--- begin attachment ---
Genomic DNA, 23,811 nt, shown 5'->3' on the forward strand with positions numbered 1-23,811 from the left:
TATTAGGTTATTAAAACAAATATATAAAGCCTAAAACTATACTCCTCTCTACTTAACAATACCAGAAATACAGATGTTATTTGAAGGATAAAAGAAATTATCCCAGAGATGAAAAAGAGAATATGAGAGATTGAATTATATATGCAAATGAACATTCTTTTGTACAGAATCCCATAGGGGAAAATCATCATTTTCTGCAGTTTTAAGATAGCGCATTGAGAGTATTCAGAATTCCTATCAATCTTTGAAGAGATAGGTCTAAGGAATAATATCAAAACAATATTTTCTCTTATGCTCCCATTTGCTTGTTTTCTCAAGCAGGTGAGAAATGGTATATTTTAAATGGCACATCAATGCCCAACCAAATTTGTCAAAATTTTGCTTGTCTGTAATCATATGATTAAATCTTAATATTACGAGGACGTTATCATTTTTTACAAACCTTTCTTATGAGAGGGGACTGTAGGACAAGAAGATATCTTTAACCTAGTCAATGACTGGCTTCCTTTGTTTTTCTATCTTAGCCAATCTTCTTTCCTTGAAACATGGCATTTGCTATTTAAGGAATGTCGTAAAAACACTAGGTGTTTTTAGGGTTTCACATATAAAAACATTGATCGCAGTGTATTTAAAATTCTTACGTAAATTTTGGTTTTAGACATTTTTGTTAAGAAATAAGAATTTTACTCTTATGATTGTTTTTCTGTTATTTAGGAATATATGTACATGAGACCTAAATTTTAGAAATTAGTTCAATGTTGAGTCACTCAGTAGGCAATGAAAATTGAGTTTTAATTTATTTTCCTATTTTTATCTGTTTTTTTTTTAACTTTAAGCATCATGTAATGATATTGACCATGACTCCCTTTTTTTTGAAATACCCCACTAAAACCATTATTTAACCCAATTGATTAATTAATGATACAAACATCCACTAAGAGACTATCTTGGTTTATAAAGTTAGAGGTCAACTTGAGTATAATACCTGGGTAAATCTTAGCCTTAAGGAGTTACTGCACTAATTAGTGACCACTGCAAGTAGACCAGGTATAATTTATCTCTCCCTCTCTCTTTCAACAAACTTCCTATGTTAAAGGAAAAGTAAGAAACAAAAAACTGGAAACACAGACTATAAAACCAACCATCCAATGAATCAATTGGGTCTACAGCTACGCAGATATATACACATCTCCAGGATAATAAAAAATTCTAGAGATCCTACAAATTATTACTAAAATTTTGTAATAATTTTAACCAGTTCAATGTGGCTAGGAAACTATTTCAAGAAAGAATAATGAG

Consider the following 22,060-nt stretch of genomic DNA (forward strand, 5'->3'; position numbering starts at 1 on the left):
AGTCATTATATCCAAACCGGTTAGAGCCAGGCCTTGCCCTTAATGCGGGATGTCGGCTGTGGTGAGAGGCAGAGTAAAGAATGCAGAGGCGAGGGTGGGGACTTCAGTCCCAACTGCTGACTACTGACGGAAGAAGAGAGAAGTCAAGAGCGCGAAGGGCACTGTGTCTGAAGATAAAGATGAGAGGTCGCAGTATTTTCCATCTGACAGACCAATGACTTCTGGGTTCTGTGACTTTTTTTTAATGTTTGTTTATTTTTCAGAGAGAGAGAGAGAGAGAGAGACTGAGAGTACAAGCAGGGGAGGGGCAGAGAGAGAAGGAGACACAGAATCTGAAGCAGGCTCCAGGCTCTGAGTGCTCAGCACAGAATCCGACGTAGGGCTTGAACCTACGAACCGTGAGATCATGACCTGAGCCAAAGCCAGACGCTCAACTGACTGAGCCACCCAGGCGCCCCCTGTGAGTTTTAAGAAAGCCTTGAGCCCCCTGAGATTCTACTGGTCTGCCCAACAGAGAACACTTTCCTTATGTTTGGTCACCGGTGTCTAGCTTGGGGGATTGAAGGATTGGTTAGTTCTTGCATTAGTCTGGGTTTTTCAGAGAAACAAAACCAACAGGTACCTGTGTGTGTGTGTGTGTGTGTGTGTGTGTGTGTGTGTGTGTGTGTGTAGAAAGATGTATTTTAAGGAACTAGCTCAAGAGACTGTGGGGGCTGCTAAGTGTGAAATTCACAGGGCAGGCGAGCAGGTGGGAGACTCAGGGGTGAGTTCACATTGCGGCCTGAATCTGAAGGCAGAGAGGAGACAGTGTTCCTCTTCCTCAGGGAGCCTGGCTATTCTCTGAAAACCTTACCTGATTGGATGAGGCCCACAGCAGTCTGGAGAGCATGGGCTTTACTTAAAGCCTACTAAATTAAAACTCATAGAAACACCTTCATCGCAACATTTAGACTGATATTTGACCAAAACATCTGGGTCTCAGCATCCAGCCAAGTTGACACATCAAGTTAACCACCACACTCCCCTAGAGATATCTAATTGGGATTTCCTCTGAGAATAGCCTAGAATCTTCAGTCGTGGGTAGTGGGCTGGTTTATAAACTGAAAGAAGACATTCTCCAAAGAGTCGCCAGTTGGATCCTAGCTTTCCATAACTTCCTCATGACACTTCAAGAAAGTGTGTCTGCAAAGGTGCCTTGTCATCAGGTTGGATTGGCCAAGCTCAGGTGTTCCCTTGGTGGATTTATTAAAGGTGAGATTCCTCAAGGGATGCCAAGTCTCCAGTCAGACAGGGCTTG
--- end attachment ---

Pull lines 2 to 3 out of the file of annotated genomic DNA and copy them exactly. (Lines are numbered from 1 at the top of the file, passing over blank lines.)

TATTAGGTTATTAAAACAAATATATAAAGCCTAAAACTATACTCCTCTCTACTTAACAATACCAGAAATACAGATGTTATTTGAAGGATAAAAGAAATTATCCCAGAGATGAAAAAGAGAATATGAGAGATTGAATTATATATGCAAATGAACATTCTTTTGTACAGAATCCCATAGGGGAAAATCATCATTTTCTGCAGTTTTAAGATAGCGCATTGAGAGTATTCAGAATTCCTATCAATCTTTGAAGAGATAGGTCTAAGGAATAATATCAAAACAATATTTTCTCTTATGCTCCCATTTGCTTGTTTTCTCAAGCAGGTGAGAAATGGTATATTTTAAATGGCACATCAATGCCCAACCAAATTTGTCAAAATTTTGCTTGTCTGTAATCATATGATTAAATCTTAATATTACGAGGACGTTATCATTTTTTACAAACCTTTCTTATGAGAGGGGACTGTAGGACAAGAAGATATCTTTAACCTAGTCAATGACTGGCTTCCTTTGTTTTTCTATCTTAGCCAATCTTCTTTCCTTGAAACATGGCATTTGCTATTTAAGGAATGTCGTAAAAACACTAGGTGTTTTTAGGGTTTCACATATAAAAACATTGATCGCAGTGTATTTAAAATTCTTACGTAAATTTTGGTTTTAGACATTTTTGTTAAGAAATAAGAATTTTACTCTTATGATTGTTTTTCTGTTATTTAGGAATATATGTACATGAGACCTAAATTTTAGAAATTAGTTCAATGTTGAGTCACTCAGTAGGCAATGAAAATTGAGTTTTAATTTATTTTCCTATTTTTATCTGTTTTTTTTTTAACTTTAAGCATCATGTAATGATATTGACCATGACTCCCTTTTTTTTGAAATACCCCACTAAAACCATTATTTAACCCAATTGATTAATTAATGATACAAACATCCACTAAGAGACTATCTTGGTTTATAAAGTTAGAGGTCAACTTGAGTATAATACCTGGGTAAATCTTAGCCTTAAGGAGTTACTGCACTAATTAGTGACCACTGCAAGTAGACCAGGTATAATTTATCTCTCCCTCTCTCTTTCAACAAACTTCCTATGTTAAAGGAAAAGTAAGAAACAAAAAACTGGAAACACAGACTATAAAACCAACCATCCAATGAATCAATTGGGTCTACAGCTACGCAGATATATACACATCTCCAGGATAATAAAAAATTCTAGAGATCCTACAAATTATTACTAAAATTTTGTAATAATTTTAACCAGTTCAATGTGGCTAGGAAACTATTTCAAGAAAGAATAATGAG

Consider the following 22,060-nt stretch of genomic DNA (forward strand, 5'->3'; position numbering starts at 1 on the left):